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Why Every Private Company Needs a Buy-Sell Agreement  

Brian J. Sharkey, CPA, CVA, CEPA Director-in-Charge, Transaction Advisory & Business Valuation

When entrepreneurs agree to go into business together, they are typically excited about the prospects of their mutual business relationship and very amicable upon the onset of the endeavor. However, at some point in the future one or more owners will inevitably depart from the business. By having a properly structured buy-sell agreement, the owners will be able to ensure a smooth and orderly transfer of ownership interests. 

Why Have a Buy-Sell Agreement?

First and foremost, a buy-sell agreement will document the best way to transfer ownership while all of the owners are still engaged and active in the business. If you wait too long, individuals will be influenced by their own paradigm and personal situation.

In addition, a properly structured buy-sell agreement will address ownership transfers for unanticipated business departures, which are commonly referred to as the 5 D’s – death, disability, distress, divorce, and disagreement.

  1. Death. It should be clear what will happen to the ownership interest upon the unfortunate death of a business partner. The remaining owners will likely not want to be business partners with the spouse or the estate’s heirs.
  2. Disability. What happens if someone is no longer able to work? In many cases, business owners are required to be actively working to be an owner. The buy-sell agreement should spell out what will happen if an owner is no longer able to work due to injury or illness. 
  3. Distress. Similar to disability, an owner may not be able to work due to a difficult personal situation (e.g., taking care of a sick loved one) and it is important to include provisions that will protect the company and the owner in this type of circumstance.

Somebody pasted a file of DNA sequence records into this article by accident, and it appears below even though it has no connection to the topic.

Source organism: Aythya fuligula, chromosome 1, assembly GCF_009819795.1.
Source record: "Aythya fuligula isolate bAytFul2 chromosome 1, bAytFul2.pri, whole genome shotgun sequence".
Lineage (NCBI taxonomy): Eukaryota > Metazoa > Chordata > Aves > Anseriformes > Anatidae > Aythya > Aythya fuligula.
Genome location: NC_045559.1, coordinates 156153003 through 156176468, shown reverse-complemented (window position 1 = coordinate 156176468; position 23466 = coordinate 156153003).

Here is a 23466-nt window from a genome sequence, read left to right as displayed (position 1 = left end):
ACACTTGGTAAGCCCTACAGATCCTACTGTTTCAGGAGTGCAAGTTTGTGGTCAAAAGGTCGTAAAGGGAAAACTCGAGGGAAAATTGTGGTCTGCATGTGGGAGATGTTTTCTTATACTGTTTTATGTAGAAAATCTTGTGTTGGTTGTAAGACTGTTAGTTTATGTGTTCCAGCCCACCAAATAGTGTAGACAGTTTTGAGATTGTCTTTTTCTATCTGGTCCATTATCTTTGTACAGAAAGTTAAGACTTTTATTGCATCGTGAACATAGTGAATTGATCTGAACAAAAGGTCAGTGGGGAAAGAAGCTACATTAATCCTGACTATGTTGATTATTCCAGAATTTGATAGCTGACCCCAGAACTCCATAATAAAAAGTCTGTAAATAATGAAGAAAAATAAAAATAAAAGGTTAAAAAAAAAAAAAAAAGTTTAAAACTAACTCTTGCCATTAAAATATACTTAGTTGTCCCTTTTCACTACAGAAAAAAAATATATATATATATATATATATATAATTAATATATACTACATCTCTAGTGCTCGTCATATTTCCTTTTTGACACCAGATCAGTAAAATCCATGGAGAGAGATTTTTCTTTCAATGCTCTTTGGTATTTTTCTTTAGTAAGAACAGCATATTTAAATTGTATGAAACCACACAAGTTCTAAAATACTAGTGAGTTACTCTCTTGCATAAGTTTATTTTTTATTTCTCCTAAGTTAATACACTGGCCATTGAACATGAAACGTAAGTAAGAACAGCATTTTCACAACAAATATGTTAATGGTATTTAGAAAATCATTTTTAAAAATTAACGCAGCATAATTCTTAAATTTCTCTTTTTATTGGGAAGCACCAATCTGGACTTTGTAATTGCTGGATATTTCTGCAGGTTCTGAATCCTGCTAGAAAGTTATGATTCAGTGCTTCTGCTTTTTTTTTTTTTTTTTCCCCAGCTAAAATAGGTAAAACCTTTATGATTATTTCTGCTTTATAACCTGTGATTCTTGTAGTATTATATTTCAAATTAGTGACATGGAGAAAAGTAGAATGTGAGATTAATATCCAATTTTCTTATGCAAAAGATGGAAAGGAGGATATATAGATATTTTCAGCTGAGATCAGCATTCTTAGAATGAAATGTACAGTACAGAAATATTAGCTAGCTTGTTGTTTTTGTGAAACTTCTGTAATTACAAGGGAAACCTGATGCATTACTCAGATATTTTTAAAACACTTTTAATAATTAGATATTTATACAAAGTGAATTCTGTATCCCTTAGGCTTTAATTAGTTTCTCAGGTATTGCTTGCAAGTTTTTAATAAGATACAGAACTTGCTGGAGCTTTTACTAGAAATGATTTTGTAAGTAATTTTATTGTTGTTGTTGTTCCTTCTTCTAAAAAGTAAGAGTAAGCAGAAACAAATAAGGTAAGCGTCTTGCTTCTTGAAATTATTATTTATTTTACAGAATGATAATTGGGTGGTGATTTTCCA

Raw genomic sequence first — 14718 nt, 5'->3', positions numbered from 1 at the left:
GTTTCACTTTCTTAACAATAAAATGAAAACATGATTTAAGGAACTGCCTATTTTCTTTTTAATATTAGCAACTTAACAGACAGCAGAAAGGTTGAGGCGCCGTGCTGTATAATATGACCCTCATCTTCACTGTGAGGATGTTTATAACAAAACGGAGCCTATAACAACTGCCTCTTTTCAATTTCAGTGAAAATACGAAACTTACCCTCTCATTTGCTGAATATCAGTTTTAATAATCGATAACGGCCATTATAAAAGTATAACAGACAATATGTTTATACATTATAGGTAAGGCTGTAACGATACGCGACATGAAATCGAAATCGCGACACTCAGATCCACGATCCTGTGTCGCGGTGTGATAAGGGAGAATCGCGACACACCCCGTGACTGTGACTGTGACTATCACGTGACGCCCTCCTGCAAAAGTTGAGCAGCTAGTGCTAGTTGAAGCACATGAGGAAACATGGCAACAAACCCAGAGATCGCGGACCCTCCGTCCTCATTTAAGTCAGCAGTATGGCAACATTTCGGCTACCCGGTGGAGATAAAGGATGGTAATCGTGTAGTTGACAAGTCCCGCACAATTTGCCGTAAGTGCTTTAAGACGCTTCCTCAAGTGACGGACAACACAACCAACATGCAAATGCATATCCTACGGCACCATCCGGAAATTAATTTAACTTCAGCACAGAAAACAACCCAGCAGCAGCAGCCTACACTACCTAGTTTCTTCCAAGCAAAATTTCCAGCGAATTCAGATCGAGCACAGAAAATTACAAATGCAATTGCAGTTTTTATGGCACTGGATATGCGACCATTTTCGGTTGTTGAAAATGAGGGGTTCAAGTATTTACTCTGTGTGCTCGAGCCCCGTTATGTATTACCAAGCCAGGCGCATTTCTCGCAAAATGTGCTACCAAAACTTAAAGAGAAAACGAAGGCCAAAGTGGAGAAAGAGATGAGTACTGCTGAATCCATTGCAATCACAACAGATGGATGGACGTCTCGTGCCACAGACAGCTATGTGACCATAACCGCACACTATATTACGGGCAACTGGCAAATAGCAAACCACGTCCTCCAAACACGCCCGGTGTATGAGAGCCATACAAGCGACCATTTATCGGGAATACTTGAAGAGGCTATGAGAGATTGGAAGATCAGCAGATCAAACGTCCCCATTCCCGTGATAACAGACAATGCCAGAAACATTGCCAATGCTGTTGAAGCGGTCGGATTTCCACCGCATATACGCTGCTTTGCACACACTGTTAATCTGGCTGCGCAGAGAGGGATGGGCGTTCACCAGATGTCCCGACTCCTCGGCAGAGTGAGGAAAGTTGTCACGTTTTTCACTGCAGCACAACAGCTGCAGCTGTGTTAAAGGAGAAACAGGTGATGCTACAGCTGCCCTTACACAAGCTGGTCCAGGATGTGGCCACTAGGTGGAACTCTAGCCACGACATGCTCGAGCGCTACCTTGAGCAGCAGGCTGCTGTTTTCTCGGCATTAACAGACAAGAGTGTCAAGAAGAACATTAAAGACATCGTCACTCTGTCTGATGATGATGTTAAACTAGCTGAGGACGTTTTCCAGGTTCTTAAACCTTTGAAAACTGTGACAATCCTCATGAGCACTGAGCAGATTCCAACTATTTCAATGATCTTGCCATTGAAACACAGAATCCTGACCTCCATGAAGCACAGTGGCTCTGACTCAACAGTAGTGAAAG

4. Divorce. This consideration applies directly to businesses that are owned by a married couple. A successful business should not be harmed in the event a marriage ends.
  5. Disagreement. It is not entirely out of the question that business partners may someday no longer want to be in business together. In these unfortunate circumstances, a buy-sell agreement is instrumental in maintaining an orderly departure while emotions are typically riding high.

Each of the D’s above is geared to protect the many individuals who are impacted by an ownership interest within a privately held business. For example, the widow(er) of an owner needs to be protected in the event of a death. Likewise, the remaining owners need assurance that the ownership can be redeemed by the business.

What Types of Businesses Should have a Buy-Sell Agreement?

Essentially, any business with more than one owner needs a buy-sell agreement. It does not matter if the business is a corporation, partnership, or LLC. As long as there are multiple owners it is appropriate to ensure that a buy-sell agreement is in place. Even businesses which are entirely family owned should have such agreements; without one, family relationships can be damaged due to a lack of clarity in ownership transitions.

What Should a Buy-Sell Agreement Include?

A basic buy-sell agreement should include the following items:

  • A reliable process for how ownership can be transferred
  • Who does and does not have the right to buy an ownership stake
  • How to value the ownership interest for a departing owner or for estate tax purposes
  • What happens to the ownership interest in the event an owner passes away
  • How ownership redemptions are financed or paid for
  • Provisions to remove owners under certain circumstances
  • May also include various other governance provisions to ensure business continuity

Depending on the type of entity, the provisions of a typical buy-sell agreement may be included or take form in a different document. For example, a partnership may include such provisions within its partnership agreement, and the same may be true with a shareholder agreement for a corporate entity. Nevertheless, it is critical to check these agreements to ensure that buy-sell provisions are in place.

Regardless of the form a buy-sell agreement takes, it is prudent to regularly review the agreement and ensure that it is up-to-date. As businesses grow and evolve, it is not uncommon for buy-sell agreements to need amendments from time to time. If you need assistance with reviewing, updating, or creating your buy-sell agreement, please contact us.

Contact the Author

Brian J. Sharkey, CPA, CVA, CEPA

Brian J. Sharkey, CPA, CVA, CEPA

Director-in-Charge, Transaction Advisory & Business Valuation

Manufacturing & Distribution Specialist, M&A/ Transaction Advisory Services Specialist, ESOPs Specialist, Business Valuation Specialist, Owner Operated Private Companies Specialist, Private Equity-Backed Companies Specialist

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